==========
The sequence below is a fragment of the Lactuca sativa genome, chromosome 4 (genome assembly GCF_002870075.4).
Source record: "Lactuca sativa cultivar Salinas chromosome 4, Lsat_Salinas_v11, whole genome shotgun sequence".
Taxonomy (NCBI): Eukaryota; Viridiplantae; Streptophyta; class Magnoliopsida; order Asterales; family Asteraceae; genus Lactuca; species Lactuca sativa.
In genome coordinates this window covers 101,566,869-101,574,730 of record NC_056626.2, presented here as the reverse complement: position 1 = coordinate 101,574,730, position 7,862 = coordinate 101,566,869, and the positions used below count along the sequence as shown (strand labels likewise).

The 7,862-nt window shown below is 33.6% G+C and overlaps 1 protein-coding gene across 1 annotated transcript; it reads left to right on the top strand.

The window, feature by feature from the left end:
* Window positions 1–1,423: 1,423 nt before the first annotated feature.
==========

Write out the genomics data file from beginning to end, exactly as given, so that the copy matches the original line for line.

The sequence below is a fragment of the Lactuca sativa genome, chromosome 4 (genome assembly GCF_002870075.4).
Source record: "Lactuca sativa cultivar Salinas chromosome 4, Lsat_Salinas_v11, whole genome shotgun sequence".
Taxonomy (NCBI): Eukaryota; Viridiplantae; Streptophyta; class Magnoliopsida; order Asterales; family Asteraceae; genus Lactuca; species Lactuca sativa.
In genome coordinates this window covers 101,566,869-101,574,730 of record NC_056626.2, presented here as the reverse complement: position 1 = coordinate 101,574,730, position 7,862 = coordinate 101,566,869, and the positions used below count along the sequence as shown (strand labels likewise).

The 7,862-nt window shown below is 33.6% G+C and overlaps 1 protein-coding gene across 1 annotated transcript; it reads left to right on the top strand.

The window, feature by feature from the left end:
* Window positions 1–1,423: 1,423 nt before the first annotated feature.